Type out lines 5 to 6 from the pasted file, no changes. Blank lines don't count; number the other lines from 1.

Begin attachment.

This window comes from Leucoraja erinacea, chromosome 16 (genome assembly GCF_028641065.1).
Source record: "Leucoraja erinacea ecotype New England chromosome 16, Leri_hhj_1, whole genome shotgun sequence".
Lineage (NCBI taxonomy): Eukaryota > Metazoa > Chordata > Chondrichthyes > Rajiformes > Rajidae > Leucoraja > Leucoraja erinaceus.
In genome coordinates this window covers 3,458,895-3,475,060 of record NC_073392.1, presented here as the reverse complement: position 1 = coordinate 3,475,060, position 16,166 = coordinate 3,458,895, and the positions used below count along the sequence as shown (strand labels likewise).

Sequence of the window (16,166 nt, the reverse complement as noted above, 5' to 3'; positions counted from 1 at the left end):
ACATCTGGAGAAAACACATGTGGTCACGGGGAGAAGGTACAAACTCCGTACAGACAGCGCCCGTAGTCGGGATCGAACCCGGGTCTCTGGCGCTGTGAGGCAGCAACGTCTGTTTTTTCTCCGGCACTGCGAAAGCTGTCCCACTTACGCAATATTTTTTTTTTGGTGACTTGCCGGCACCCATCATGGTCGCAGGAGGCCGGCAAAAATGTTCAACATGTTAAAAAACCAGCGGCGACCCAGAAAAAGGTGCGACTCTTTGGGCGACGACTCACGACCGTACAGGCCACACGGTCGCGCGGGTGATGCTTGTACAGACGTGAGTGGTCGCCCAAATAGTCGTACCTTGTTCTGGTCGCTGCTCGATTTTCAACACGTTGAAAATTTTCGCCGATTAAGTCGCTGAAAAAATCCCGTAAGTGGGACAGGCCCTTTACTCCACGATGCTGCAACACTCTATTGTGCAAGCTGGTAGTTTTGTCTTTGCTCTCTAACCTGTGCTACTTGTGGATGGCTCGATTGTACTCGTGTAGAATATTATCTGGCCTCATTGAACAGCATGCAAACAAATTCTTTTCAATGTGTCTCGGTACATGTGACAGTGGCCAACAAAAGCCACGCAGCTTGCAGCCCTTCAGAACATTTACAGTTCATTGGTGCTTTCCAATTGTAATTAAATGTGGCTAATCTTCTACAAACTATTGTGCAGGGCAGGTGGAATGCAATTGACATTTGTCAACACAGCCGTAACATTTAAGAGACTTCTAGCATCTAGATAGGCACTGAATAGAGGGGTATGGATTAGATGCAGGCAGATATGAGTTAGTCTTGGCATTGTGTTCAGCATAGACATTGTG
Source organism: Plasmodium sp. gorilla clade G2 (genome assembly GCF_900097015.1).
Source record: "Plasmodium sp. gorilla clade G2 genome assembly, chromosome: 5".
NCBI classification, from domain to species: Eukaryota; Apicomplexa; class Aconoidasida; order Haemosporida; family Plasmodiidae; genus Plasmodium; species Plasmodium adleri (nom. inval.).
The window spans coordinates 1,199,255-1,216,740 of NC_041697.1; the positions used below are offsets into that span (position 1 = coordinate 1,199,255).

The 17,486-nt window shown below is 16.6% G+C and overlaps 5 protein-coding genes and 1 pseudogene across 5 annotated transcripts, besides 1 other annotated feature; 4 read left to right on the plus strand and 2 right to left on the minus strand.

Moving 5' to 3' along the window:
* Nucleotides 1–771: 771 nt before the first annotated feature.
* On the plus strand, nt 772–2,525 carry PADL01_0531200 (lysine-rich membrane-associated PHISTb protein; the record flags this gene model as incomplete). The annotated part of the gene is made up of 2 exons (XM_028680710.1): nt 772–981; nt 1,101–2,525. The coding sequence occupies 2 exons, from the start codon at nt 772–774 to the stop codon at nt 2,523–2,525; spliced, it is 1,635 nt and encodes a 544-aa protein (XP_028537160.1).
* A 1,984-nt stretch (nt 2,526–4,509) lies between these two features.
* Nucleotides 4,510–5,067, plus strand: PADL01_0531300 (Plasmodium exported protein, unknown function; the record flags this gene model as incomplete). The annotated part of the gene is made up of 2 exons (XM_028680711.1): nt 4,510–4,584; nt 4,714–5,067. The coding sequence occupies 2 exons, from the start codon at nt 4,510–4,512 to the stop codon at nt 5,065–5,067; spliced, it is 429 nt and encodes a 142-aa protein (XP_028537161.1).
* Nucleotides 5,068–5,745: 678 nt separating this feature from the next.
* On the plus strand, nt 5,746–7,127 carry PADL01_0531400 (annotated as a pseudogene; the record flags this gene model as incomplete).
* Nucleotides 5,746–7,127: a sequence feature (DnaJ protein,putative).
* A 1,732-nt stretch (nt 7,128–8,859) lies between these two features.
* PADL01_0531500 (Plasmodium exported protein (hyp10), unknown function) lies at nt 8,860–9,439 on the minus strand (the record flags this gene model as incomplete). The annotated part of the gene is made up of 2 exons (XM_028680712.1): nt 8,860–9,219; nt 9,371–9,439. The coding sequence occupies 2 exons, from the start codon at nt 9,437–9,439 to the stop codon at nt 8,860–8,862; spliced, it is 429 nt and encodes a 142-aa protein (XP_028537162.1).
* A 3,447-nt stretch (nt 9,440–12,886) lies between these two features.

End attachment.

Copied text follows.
Sequence of the window (16,166 nt, the reverse complement as noted above, 5' to 3'; positions counted from 1 at the left end):
ACATCTGGAGAAAACACATGTGGTCACGGGGAGAAGGTACAAACTCCGTACAGACAGCGCCCGTAGTCGGGATCGAACCCGGGTCTCTGGCGCTGTGAGGCAGCAACGTCTGTTTTTTCTCCGGCACTGCGAAAGCTGTCCCACTTACGCAATATTTTTTTTTTGGTGACTTGCCGGCACCCATCATGGTCGCAGGAGGCCGGCAAAAATGTTCAACATGTTAAAAAACCAGCGGCGACCCAGAAAAAGGTGCGACTCTTTGGGCGACGACTCACGACCGTACAGGCCACACGGTCGCGCGGGTGATGCTTGTACAGACGTGAGTGGTCGCCCAAATAGTCGTACCTTGTTCTGGTCGCTGCTCGATTTTCAACACGTTGAAAATTTTCGCCGATTAAGTCGCTGAAAAAATCCCGTAAGTGGGACAGGCCCTTTACTCCACGATGCTGCAACACTCTATTGTGCAAGCTGGTAGTTTTGTCTTTGCTCTCTAACCTGTGCTACTTGTGGATGGCTCGATTGTACTCGTGTAGAATATTATCTGGCCTCATTGAACAGCATGCAAACAAATTCTTTTCAATGTGTCTCGGTACATGTGACAGTGGCCAACAAAAGCCACGCAGCTTGCAGCCCTTCAGAACATTTACAGTTCATTGGTGCTTTCCAATTGTAATTAAATGTGGCTAATCTTCTACAAACTATTGTGCAGGGCAGGTGGAATGCAATTGACATTTGTCAACACAGCCGTAACATTTAAGAGACTTCTAGCATCTAGATAGGCACTGAATAGAGGGGTATGGATTAGATGCAGGCAGATATGAGTTAGTCTTGGCATTGTGTTCAGCATAGACATTGTG